At the Macon-Bibb County Commission meeting on Tuesday, commissioners met to vote on whether the Brookdale Resource Center would receive funding for renovations and upgrades.
C. Jack Ellis, who served as the mayor of the City of Macon from 1999 to 2007, came to the meeting to speak against the new funding for the center.
Ellis pointed out that the City of Macon tore down approximately two thousand houses, but is putting money into the Brookdale Center, which was formerly the site of Brookdale Elementary School. He claimed that the facility is not equipped for families and that funds should instead be used to ensure that people do not lose their homes.
"We are taking money, putting it in a building that was not suitable for people, it was suitable for a classroom, and we're trying to retrofit it while we're evicting people,” Ellis said. “We want to house them in a facility that was ill-equipped but now we have people being evicted and we're not using a cent of the COVID money to keep them in their homes in the first place.”
In May, Macon-Bibb County tore down 31 blighted houses in under 30 days.
Additionally, Ellis said that the funds going to the Brookdale Resource Center were from emergency grants designated to assist with issues created by the COVID-19 pandemic, which African Americans have been disproportionately affected by.
"We have a lot of money coming into this town and it’s coming to this town on the backs of poor Black people," Ellis said. "I suggest that we use some of this money to keep people in their homes in the first place to keep them from being evicted,. I commend you for tearing houses down, but you gotta build some."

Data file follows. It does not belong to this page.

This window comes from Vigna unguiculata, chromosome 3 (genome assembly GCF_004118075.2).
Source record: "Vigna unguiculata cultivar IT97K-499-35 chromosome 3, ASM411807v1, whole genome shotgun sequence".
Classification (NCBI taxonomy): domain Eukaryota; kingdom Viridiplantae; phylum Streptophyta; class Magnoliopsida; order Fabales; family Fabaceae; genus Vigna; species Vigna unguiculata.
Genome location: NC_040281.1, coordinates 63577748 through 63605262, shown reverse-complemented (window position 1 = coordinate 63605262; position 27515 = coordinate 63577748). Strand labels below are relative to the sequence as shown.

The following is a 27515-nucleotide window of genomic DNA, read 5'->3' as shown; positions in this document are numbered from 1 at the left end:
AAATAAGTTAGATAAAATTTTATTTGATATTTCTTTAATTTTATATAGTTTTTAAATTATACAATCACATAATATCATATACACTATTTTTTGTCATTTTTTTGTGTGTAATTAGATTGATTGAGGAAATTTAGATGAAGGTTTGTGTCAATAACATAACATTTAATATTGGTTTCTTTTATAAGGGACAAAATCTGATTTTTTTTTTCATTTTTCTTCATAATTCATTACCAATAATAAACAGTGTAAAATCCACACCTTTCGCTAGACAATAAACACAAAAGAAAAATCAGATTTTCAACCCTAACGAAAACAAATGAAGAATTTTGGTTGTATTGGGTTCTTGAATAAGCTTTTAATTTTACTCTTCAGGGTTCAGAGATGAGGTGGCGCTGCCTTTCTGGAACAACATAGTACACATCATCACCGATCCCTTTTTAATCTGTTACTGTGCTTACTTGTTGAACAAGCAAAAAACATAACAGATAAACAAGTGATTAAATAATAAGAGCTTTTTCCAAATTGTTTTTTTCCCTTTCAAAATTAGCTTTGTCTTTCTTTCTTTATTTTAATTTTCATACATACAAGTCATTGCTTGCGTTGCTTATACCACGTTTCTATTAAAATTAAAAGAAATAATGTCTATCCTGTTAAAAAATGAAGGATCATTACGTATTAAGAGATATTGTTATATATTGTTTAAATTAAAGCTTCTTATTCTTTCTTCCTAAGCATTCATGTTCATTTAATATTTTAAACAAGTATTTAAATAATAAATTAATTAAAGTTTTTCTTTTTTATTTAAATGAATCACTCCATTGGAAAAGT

Current Mayor Lester Miller, who partnered with several agencies to create the center in January, disagreed.
"It's the perfect location to have the warming center,” Miller said. You've got classrooms divided up that you can turn into bed spaces for families...you even have a full kitchen with a cafeteria.”
The Macon-Bibb County Commissioners approved the funding the Brookdale Resource Center for in a unanimous vote. The funding includes $75,000 in bedding from the Economic and Community Development Emergency Solutions Grant and $482,165.01 for various upgrades from the Emergency Solutions Grant.
“We feel like it's the right thing to do.” Miller said. “It's something that we needed in our community for a while.”
The Brookdale Resource Center first opened in January as the Brookdale Warming Center. It was created in response to the death of two homeless men due to hypothermia in December 2020 and aims to provide resources and services to those in need. United Way began operating the center in July.
Samantha Homcy ‘23 is a junior at Mercer majoring in journalism and criminal justice. She has been working at The Cluster since her freshman year and served as Social Media Co-Manager during the spring 2021 semester. She is currently a practicum intern with WMAZ-TV. In her free time she enjoys music, community service, watching TV and finding new ways to get involved on Mercer’s campus.